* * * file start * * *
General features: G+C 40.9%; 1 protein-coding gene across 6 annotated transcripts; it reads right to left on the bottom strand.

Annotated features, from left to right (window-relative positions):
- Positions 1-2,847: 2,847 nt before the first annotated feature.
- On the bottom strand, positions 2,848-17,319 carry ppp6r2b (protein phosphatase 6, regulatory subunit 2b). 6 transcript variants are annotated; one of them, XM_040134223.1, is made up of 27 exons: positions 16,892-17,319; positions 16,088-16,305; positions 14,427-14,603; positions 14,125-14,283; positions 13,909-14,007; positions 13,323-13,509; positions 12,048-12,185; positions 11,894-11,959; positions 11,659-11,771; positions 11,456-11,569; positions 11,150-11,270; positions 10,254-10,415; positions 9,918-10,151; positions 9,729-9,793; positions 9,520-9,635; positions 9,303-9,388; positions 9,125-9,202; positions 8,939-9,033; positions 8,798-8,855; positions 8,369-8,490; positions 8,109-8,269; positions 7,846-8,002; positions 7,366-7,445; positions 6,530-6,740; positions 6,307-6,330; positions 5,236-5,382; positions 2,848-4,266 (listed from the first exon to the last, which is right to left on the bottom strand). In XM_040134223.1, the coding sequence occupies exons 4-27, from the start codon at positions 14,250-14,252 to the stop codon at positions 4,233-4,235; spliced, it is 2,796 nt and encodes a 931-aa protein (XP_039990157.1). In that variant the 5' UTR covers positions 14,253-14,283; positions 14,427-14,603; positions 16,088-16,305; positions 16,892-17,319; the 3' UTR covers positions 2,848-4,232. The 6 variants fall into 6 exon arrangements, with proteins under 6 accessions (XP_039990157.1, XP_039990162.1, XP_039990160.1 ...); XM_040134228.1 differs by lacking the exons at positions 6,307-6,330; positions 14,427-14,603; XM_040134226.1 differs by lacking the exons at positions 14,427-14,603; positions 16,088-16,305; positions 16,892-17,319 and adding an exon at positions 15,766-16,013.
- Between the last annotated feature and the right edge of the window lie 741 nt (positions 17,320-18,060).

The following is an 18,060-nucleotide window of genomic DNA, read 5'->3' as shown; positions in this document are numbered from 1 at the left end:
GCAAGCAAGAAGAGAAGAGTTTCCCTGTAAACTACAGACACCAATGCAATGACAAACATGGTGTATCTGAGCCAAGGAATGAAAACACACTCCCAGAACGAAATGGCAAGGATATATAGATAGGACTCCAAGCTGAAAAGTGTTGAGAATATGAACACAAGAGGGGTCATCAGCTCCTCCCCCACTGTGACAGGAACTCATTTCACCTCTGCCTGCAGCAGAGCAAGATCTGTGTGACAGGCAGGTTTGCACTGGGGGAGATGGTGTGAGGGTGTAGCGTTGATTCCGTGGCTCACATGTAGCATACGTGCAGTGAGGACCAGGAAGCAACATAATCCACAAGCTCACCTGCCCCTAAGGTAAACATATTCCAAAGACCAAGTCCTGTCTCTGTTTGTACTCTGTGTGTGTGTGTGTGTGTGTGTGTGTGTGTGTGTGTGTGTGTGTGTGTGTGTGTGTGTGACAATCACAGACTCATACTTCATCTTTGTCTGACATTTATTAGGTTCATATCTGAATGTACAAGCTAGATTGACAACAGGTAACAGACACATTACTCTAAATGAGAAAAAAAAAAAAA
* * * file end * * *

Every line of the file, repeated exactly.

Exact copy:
General features: G+C 40.9%; 1 protein-coding gene across 6 annotated transcripts; it reads right to left on the bottom strand.

Annotated features, from left to right (window-relative positions):
- Positions 1-2,847: 2,847 nt before the first annotated feature.
- On the bottom strand, positions 2,848-17,319 carry ppp6r2b (protein phosphatase 6, regulatory subunit 2b). 6 transcript variants are annotated; one of them, XM_040134223.1, is made up of 27 exons: positions 16,892-17,319; positions 16,088-16,305; positions 14,427-14,603; positions 14,125-14,283; positions 13,909-14,007; positions 13,323-13,509; positions 12,048-12,185; positions 11,894-11,959; positions 11,659-11,771; positions 11,456-11,569; positions 11,150-11,270; positions 10,254-10,415; positions 9,918-10,151; positions 9,729-9,793; positions 9,520-9,635; positions 9,303-9,388; positions 9,125-9,202; positions 8,939-9,033; positions 8,798-8,855; positions 8,369-8,490; positions 8,109-8,269; positions 7,846-8,002; positions 7,366-7,445; positions 6,530-6,740; positions 6,307-6,330; positions 5,236-5,382; positions 2,848-4,266 (listed from the first exon to the last, which is right to left on the bottom strand). In XM_040134223.1, the coding sequence occupies exons 4-27, from the start codon at positions 14,250-14,252 to the stop codon at positions 4,233-4,235; spliced, it is 2,796 nt and encodes a 931-aa protein (XP_039990157.1). In that variant the 5' UTR covers positions 14,253-14,283; positions 14,427-14,603; positions 16,088-16,305; positions 16,892-17,319; the 3' UTR covers positions 2,848-4,232. The 6 variants fall into 6 exon arrangements, with proteins under 6 accessions (XP_039990157.1, XP_039990162.1, XP_039990160.1 ...); XM_040134228.1 differs by lacking the exons at positions 6,307-6,330; positions 14,427-14,603; XM_040134226.1 differs by lacking the exons at positions 14,427-14,603; positions 16,088-16,305; positions 16,892-17,319 and adding an exon at positions 15,766-16,013.
- Between the last annotated feature and the right edge of the window lie 741 nt (positions 17,320-18,060).

The following is an 18,060-nucleotide window of genomic DNA, read 5'->3' as shown; positions in this document are numbered from 1 at the left end:
GCAAGCAAGAAGAGAAGAGTTTCCCTGTAAACTACAGACACCAATGCAATGACAAACATGGTGTATCTGAGCCAAGGAATGAAAACACACTCCCAGAACGAAATGGCAAGGATATATAGATAGGACTCCAAGCTGAAAAGTGTTGAGAATATGAACACAAGAGGGGTCATCAGCTCCTCCCCCACTGTGACAGGAACTCATTTCACCTCTGCCTGCAGCAGAGCAAGATCTGTGTGACAGGCAGGTTTGCACTGGGGGAGATGGTGTGAGGGTGTAGCGTTGATTCCGTGGCTCACATGTAGCATACGTGCAGTGAGGACCAGGAAGCAACATAATCCACAAGCTCACCTGCCCCTAAGGTAAACATATTCCAAAGACCAAGTCCTGTCTCTGTTTGTACTCTGTGTGTGTGTGTGTGTGTGTGTGTGTGTGTGTGTGTGTGTGTGTGTGTGTGTGTGTGTGACAATCACAGACTCATACTTCATCTTTGTCTGACATTTATTAGGTTCATATCTGAATGTACAAGCTAGATTGACAACAGGTAACAGACACATTACTCTAAATGAGAAAAAAAAAAAAA